To Serve Man” is a short story by Damon Knight written in the 1950’s. It was loosely adapted in the 1960’s for use in an episode of The Twilight Zone. In the story, three alien emissaries come to earth promising assistance with our greatest problems, even allowing humans to visit their home planet via “exchange groups. After receiving their gifts and translating the title of their staff handbooks “To Serve Man”, no one asked any more questions, believing only in their altruistic intentions. The twist comes when after further translation; it’s discovered that the book is actually a cookbook. Although this science fiction tale is an extreme case, it certainly underlines the importance of effective communication.
Unfortunately there are many issues that create barriers to effective communication. The first thing to understand is that verbal communication is only one aspect of effective communication. Communication not only involves having superior verbal acumen, one must also have skills in both listening and comprehension.
The main barrier to effective listening is when we listen with a personal agenda. Distracted listening can cause many misunderstandings. How often have you been in a conversation and the person to whom you are speaking asks a question about something you’ve already said? When we are so busy thinking about our next response, we cannot give the speaker our full attention. Often we are too busy focusing on one of many internal and/or external distractions to really listen to what the speaker is saying.
Part of being an effective listener is to limit noise barriers. Personally controllable audible noises such as phones, email beeps, messenger pings are avoidable distractions that can be minimized. Some external noises (construction, other people, environment conditions, room temperatures, etc. and other things that cannot be controlled which makes it more important than ever to control the things you can.
Although there are many strategies for effective listening, I always say you should use your S.E.A.L.
Stop: Stop thinking about your own concerns and agenda. Stop making mental comments and focus on the speaker. Give your full attention to the other person. Quiet your internal voice and really be there in the moment mentally not just physically.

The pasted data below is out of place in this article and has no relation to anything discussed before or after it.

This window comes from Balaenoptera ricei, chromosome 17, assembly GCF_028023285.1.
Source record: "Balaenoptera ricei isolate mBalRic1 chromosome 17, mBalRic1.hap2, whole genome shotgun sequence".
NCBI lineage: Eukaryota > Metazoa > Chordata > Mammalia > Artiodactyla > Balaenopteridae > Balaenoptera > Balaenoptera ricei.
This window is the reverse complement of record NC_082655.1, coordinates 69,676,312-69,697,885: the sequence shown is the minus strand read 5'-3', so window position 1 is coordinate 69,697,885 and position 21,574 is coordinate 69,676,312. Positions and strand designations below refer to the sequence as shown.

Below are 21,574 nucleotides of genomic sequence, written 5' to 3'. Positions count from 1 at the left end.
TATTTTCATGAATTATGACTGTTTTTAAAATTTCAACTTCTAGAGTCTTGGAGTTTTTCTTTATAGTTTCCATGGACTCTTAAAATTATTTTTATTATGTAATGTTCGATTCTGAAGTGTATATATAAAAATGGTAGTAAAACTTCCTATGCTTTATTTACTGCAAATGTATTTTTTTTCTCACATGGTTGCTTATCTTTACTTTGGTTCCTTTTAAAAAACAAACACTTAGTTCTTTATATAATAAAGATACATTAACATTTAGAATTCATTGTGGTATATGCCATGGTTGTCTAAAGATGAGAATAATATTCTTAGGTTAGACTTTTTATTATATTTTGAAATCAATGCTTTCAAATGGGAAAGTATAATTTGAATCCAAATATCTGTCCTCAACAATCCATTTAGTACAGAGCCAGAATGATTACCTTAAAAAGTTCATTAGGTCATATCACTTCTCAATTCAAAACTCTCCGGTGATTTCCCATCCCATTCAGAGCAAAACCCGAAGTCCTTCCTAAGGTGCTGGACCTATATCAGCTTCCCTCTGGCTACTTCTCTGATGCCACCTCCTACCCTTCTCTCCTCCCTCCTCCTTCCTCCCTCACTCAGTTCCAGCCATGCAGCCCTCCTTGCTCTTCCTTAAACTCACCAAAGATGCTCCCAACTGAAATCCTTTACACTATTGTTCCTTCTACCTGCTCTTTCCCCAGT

Empathize: Empathize with the speaker’s feelings rather than remain detached. Put yourself in their shoes and imagine how you would feel in their circumstances.
Ask questions: Asking questions will not only clarify your understanding, it will also demonstrate your interest in what is being said.
Listen: Listen for the essence of the speaker’s meaning. Seek to understand the details, ideas, and messages the speaker is trying to convey.
Being an effective listener actually assists you in overcoming barriers to accurate perception. Listening helps you form an overall understanding of what the speaker is trying to communicate. Allowing you to be active and not reactive to the way they express themselves.
People often tend to see and hear what they want to see and hear. Forming an impression from a portion of information, making assumptions, forming stereotypes and generalizations can cause a distorted focus and lead to misconceptions. As speakers and listeners, we send and receive cues constantly, and not everyone will have similar interpretations even when given the same set of information. The possibilities for multiple interpretations make it extremely important to have strategies to ensure accurate understanding.
When asked how I deal with perception and information interpretation issues, I always say, just obey the L.A.W.S.
Look: Look at the speaker, when possible. Pay attention to non-verbal cues and body language in an effort to gain a better understanding of what the speaker is trying to convey. However, don’t allow yourself to be distracted by them.
Analyze: Analyze your perceptions. Seek other observations, and additional information. Beware of making assumptions. Question your interpretations. Ask the opinions of other people around you to see how they are interpreting what is being said.
Work: Work on improving your perception. Find out which barriers to perception tend to impact you and your thoughts. Seek honest and constructive feedback from others regarding their perceptions of you in an effort to increase your self-awareness.
Stop: Stop stereotyping and forming generalizations. Be honest with yourself, and be open to other ways of doing things. Yes 2 + 2 = 4, but so does 1 + 3 or 5 – 1. Understand that you can value yourself, your ideas, and knowledge while still acknowledging others experience and input. Work on not taking everything personally.
While our miscommunication issues may not have as extreme consequences as in the story, it can certainly feel that way in some situations. However, unlike those unfortunate characters, we have the opportunity to avoid communication pitfalls. By successfully making the commitment to leverage communication strategies you will not only help improve your ability to listen and your perception, you will also become more complete in your overall understanding of what it means to communicate effectively and improve your ability to do so.